CB: As authors, design your studies so that negative results will be meaningful and sufficiently powered should they occur. Then publish your results, irrespective of the outcome. As reviewers and editors, recognize the importance of negative results to a properly functioning scientific community. As members of hiring, tenure, and promotion committees, don’t penalize researchers who take the time to publish the negative findings that our fields so badly require.
RW: Anything else you’d like to add?
CB: Yes. We’ve already seen science denialists on both ends of the ideological spectrum appealing to our results in efforts to discredit the science of whatever it is they are opposed to. For example, one prominent right-wing think tank issued a press release that tried to use our work, together with John’s meta-analysis work discussed above, to cast doubt upon the fact of anthropogenic climate change. This is a gross misrepresentation of our findings. The facts that science denialists target are almost always very different from the types of facts we are modeling. We are modeling small-scale facts of modest import, the kind that would be established based on one or two dozen studies and then considered settled. The reality of anthropogenic climate change, the lack of connection between vaccination and autism, or the causative role of smoking in cancer are very different. Facts of this sort have enormous practical importance; they are supported by massive volumes of research; and they have been established despite well-funded groups with powerful incentives to expose any evidence that might give cause for skepticism. The process by which false claims can become canonized as fact in our model simply would not operate under these circumstances.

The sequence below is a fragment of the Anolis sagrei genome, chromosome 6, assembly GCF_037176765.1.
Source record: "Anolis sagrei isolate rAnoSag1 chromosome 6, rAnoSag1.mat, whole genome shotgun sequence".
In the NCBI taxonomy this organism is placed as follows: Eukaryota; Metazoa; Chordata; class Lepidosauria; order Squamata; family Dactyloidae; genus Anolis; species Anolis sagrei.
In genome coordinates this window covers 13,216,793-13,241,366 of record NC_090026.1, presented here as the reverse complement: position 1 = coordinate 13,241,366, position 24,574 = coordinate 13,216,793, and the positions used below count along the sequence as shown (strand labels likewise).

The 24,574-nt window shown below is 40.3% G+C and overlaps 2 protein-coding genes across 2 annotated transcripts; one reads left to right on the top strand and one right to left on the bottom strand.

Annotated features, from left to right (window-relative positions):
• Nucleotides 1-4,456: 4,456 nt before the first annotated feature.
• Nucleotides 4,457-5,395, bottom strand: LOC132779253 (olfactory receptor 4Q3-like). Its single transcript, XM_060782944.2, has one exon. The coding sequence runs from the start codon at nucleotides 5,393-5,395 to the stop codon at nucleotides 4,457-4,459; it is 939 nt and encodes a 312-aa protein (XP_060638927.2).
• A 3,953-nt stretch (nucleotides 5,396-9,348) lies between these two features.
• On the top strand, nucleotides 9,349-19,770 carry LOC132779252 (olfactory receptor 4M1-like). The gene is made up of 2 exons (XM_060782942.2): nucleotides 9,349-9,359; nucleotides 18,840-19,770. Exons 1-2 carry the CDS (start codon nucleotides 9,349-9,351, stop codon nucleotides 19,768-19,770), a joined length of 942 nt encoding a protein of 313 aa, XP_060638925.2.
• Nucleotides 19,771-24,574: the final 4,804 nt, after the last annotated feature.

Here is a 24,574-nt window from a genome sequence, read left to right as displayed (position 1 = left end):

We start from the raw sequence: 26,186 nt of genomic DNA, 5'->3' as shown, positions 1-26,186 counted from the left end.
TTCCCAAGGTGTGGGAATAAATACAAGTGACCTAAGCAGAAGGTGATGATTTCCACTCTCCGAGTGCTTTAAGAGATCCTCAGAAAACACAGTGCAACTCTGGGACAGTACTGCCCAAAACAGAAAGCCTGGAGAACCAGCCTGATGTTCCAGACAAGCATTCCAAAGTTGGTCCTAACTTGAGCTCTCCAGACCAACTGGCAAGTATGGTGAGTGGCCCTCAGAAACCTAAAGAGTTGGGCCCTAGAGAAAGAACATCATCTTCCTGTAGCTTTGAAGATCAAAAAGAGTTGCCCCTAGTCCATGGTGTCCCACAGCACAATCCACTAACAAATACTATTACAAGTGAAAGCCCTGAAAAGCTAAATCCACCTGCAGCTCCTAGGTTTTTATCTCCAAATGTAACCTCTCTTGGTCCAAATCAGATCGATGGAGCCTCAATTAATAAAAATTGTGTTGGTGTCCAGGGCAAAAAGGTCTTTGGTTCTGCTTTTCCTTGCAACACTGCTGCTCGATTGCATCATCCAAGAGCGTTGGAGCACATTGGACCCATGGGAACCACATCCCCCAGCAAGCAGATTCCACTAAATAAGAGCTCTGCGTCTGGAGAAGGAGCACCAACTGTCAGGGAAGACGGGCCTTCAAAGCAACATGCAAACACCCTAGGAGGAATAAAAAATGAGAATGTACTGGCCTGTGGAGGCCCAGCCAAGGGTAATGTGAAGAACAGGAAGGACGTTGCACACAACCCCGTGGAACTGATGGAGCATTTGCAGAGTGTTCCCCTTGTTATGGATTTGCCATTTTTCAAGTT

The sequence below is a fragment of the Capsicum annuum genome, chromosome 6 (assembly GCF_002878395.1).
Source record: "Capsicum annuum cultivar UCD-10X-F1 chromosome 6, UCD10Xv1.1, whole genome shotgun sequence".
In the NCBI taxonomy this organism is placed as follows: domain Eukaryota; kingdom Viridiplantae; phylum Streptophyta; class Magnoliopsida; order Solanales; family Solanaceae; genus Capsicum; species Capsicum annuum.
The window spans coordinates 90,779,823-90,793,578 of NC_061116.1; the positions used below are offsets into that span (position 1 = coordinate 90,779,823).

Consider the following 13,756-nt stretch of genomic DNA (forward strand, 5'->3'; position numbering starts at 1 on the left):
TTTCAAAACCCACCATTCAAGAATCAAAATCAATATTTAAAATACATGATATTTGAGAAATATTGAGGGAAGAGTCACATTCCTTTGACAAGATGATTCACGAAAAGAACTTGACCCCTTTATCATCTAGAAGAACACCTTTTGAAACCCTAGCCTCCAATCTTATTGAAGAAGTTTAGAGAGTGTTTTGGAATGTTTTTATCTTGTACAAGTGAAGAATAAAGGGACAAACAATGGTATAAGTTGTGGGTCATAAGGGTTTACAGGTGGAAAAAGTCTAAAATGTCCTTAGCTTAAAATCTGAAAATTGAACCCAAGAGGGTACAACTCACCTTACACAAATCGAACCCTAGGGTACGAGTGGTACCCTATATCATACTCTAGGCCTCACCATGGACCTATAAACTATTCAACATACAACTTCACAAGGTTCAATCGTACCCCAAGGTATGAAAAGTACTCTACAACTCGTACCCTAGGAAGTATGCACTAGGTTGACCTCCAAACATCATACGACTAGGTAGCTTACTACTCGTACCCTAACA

This brings me to a broader point. I am definitely not a pessimist about the state of science, or about its ability to construct useful representations of the universe we inhabit. I think that science is an extremely effective way to learn about the physical world. While I do not believe that science is perfect, it should be obvious that by using mathematical and statistical models to illuminate the places where science could be better, we are working to improve science, not de-legitimize it.